I feel I have been having a real impact in tax law and Brexit and still believe there is so much more that needs to be done. I asked myself ‘how could I do more?’

Hoping to have the project fully operational by the end of February, Maugham will finance it through a combination of large funders and monthly contributions. He explained:

We are speaking to some bigger funders that I hope will fund the organisation in the short term. However a lot of people across the country feel the same way as I do, and it is difficult for them to find an outlet for their shared concern. I hope in the medium term these people will want to support the project by making a small monthly donation.

Maugham needed a helping hand to get the whole thing off the ground. Having advertised for paid interns on Legal Cheek’s Hub last year, Maugham quickly secured the services of Tom Parker. One of four interns, recent University of Nottingham graduate Parker revealed to us that he has already been chucked in at the deep end.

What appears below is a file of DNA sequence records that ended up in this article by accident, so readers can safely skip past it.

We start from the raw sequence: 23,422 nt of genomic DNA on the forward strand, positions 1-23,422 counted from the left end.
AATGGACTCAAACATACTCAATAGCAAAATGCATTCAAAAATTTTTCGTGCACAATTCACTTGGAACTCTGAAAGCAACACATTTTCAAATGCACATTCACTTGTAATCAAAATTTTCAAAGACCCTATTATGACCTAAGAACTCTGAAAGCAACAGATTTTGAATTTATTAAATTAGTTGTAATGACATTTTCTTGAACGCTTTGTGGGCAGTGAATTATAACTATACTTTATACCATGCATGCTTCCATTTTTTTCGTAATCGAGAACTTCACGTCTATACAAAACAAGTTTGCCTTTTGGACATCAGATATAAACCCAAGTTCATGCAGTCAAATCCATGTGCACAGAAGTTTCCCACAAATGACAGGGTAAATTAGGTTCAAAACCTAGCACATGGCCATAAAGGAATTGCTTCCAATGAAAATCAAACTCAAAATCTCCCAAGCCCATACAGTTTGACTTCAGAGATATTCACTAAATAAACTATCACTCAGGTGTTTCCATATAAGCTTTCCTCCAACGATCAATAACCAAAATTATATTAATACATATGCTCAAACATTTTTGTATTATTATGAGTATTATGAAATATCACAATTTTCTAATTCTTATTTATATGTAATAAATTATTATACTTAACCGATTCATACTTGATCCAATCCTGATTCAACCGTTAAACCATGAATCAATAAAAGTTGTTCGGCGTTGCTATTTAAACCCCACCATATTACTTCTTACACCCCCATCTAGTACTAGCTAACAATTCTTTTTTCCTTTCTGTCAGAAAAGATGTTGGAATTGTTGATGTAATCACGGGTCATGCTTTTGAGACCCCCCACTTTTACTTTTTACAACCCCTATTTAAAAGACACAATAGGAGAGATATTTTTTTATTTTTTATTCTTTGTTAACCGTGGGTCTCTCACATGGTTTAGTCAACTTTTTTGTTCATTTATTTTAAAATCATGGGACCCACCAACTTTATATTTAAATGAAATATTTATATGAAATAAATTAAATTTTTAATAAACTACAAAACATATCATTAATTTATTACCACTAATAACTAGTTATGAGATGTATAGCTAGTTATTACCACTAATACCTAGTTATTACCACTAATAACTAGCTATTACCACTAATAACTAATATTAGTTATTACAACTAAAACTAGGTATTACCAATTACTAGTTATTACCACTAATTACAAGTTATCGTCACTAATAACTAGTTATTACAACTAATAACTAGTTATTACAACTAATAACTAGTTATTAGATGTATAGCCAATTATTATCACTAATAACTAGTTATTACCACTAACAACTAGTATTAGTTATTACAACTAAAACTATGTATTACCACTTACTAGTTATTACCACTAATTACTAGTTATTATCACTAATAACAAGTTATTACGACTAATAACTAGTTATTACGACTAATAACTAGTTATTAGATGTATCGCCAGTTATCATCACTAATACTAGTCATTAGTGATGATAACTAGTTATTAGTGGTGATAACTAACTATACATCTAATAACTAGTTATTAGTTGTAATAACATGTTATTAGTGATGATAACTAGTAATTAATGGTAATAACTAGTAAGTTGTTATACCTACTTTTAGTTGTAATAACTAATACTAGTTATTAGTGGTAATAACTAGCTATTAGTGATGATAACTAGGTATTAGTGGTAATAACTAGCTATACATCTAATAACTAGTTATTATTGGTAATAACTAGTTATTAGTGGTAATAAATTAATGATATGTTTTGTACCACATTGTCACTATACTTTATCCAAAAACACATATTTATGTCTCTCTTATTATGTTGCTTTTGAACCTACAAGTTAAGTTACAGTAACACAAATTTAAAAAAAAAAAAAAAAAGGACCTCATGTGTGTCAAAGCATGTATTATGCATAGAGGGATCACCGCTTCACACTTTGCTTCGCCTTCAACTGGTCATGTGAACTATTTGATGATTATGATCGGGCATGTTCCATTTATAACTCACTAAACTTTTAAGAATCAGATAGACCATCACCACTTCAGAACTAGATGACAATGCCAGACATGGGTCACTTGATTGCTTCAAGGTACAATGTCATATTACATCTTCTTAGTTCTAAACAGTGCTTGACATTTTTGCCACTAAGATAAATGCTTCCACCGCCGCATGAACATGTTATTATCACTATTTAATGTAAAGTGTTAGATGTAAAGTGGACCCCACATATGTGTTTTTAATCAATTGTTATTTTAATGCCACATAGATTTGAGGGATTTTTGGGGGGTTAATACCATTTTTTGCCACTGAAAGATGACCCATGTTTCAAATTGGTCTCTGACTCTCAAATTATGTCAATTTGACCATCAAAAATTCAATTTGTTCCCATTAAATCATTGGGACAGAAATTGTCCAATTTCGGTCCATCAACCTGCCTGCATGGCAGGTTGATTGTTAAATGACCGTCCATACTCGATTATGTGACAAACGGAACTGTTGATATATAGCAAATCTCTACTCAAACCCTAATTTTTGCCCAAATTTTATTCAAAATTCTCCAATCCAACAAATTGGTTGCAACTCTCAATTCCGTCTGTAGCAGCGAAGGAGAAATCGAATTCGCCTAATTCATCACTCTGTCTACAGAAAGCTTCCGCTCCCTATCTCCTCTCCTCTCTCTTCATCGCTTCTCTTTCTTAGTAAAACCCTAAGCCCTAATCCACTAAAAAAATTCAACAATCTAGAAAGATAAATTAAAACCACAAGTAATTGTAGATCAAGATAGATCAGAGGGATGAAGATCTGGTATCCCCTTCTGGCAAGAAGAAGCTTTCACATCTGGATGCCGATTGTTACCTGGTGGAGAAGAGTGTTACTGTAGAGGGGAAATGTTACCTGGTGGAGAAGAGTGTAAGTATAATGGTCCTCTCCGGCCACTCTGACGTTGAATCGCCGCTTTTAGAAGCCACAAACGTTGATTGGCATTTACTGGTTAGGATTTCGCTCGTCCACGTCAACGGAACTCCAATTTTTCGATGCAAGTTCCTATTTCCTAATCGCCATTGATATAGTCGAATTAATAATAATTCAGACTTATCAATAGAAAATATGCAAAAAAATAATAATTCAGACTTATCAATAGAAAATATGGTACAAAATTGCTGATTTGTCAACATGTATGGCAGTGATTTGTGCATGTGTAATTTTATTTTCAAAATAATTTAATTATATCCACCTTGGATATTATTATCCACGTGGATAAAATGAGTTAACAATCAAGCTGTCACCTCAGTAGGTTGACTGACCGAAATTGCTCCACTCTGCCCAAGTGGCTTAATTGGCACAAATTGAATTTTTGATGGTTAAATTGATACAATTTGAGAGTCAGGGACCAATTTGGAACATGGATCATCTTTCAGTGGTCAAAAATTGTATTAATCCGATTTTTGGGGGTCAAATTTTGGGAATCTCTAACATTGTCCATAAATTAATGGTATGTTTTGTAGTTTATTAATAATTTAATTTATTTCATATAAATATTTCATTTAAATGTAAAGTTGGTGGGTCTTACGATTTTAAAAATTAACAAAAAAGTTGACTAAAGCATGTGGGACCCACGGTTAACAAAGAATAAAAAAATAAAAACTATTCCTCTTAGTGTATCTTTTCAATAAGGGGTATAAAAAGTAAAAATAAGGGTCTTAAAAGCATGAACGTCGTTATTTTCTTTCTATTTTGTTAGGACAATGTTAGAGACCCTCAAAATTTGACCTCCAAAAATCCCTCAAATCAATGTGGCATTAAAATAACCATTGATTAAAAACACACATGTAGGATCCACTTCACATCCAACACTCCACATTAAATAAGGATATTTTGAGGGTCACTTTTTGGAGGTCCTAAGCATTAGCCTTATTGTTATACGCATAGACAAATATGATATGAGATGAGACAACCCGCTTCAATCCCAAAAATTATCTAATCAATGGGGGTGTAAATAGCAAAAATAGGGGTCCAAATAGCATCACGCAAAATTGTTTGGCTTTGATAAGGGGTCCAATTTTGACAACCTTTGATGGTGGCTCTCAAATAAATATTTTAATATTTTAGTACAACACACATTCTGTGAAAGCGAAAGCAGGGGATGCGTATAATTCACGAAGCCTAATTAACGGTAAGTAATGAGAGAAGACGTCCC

Aspiring barrister Parker said that the internship offers a nice mixture of “advocacy and litigation” with more “tech-based aspects” as the team gets the site ready for its full launch in February.

You can find more information on Maugham’s project here.

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35 Comments

Trumpenkrieg

“I feel uncomfortable with the direction our country is going in.”

Fuck off, then.

(32)(17)

Anonymous

Why don’t you fuck off yourself? Preferably to the Netherlands, where they could tell you to fuck off again.

(9)(14)

Trumpenkrieg

Why should I fuck off? I’m perfectly comfortable with the direction the country is going in.

(18)(9)